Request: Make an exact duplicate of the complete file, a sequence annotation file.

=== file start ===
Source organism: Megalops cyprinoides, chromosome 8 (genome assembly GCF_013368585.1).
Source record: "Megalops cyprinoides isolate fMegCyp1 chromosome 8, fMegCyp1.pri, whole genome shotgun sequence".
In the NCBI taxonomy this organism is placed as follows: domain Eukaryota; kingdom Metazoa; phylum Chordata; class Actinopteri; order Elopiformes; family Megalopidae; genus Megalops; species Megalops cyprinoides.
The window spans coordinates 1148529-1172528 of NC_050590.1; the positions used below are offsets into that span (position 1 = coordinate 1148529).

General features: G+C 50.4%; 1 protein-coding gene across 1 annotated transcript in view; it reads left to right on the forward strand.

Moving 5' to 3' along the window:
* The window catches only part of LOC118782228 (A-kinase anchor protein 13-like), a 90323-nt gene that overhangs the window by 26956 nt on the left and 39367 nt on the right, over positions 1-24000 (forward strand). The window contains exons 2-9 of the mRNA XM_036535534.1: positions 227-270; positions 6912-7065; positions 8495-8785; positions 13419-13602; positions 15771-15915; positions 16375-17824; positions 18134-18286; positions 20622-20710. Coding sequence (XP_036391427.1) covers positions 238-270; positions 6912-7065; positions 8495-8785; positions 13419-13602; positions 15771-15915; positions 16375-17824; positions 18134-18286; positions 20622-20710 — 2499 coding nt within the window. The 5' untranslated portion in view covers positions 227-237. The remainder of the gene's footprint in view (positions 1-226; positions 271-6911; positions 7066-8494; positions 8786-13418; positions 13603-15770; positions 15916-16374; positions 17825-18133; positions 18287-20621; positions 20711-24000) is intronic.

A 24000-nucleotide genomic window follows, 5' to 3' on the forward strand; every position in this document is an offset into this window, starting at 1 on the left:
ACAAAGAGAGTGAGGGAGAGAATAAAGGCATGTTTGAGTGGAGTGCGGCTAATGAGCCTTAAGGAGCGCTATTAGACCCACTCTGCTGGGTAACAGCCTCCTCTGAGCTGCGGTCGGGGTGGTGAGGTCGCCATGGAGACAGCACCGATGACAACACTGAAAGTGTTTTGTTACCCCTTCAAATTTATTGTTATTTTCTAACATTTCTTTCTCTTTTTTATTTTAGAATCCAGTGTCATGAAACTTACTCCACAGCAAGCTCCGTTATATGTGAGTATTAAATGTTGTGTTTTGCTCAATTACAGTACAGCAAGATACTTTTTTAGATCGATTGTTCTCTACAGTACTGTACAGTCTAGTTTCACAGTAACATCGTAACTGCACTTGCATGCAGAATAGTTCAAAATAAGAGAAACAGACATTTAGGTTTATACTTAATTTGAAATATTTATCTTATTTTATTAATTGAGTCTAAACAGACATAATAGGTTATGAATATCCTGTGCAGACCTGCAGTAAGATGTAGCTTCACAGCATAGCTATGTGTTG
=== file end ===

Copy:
Source organism: Megalops cyprinoides, chromosome 8 (genome assembly GCF_013368585.1).
Source record: "Megalops cyprinoides isolate fMegCyp1 chromosome 8, fMegCyp1.pri, whole genome shotgun sequence".
In the NCBI taxonomy this organism is placed as follows: domain Eukaryota; kingdom Metazoa; phylum Chordata; class Actinopteri; order Elopiformes; family Megalopidae; genus Megalops; species Megalops cyprinoides.
The window spans coordinates 1148529-1172528 of NC_050590.1; the positions used below are offsets into that span (position 1 = coordinate 1148529).

General features: G+C 50.4%; 1 protein-coding gene across 1 annotated transcript in view; it reads left to right on the forward strand.

Moving 5' to 3' along the window:
* The window catches only part of LOC118782228 (A-kinase anchor protein 13-like), a 90323-nt gene that overhangs the window by 26956 nt on the left and 39367 nt on the right, over positions 1-24000 (forward strand). The window contains exons 2-9 of the mRNA XM_036535534.1: positions 227-270; positions 6912-7065; positions 8495-8785; positions 13419-13602; positions 15771-15915; positions 16375-17824; positions 18134-18286; positions 20622-20710. Coding sequence (XP_036391427.1) covers positions 238-270; positions 6912-7065; positions 8495-8785; positions 13419-13602; positions 15771-15915; positions 16375-17824; positions 18134-18286; positions 20622-20710 — 2499 coding nt within the window. The 5' untranslated portion in view covers positions 227-237. The remainder of the gene's footprint in view (positions 1-226; positions 271-6911; positions 7066-8494; positions 8786-13418; positions 13603-15770; positions 15916-16374; positions 17825-18133; positions 18287-20621; positions 20711-24000) is intronic.

A 24000-nucleotide genomic window follows, 5' to 3' on the forward strand; every position in this document is an offset into this window, starting at 1 on the left:
ACAAAGAGAGTGAGGGAGAGAATAAAGGCATGTTTGAGTGGAGTGCGGCTAATGAGCCTTAAGGAGCGCTATTAGACCCACTCTGCTGGGTAACAGCCTCCTCTGAGCTGCGGTCGGGGTGGTGAGGTCGCCATGGAGACAGCACCGATGACAACACTGAAAGTGTTTTGTTACCCCTTCAAATTTATTGTTATTTTCTAACATTTCTTTCTCTTTTTTATTTTAGAATCCAGTGTCATGAAACTTACTCCACAGCAAGCTCCGTTATATGTGAGTATTAAATGTTGTGTTTTGCTCAATTACAGTACAGCAAGATACTTTTTTAGATCGATTGTTCTCTACAGTACTGTACAGTCTAGTTTCACAGTAACATCGTAACTGCACTTGCATGCAGAATAGTTCAAAATAAGAGAAACAGACATTTAGGTTTATACTTAATTTGAAATATTTATCTTATTTTATTAATTGAGTCTAAACAGACATAATAGGTTATGAATATCCTGTGCAGACCTGCAGTAAGATGTAGCTTCACAGCATAGCTATGTGTTG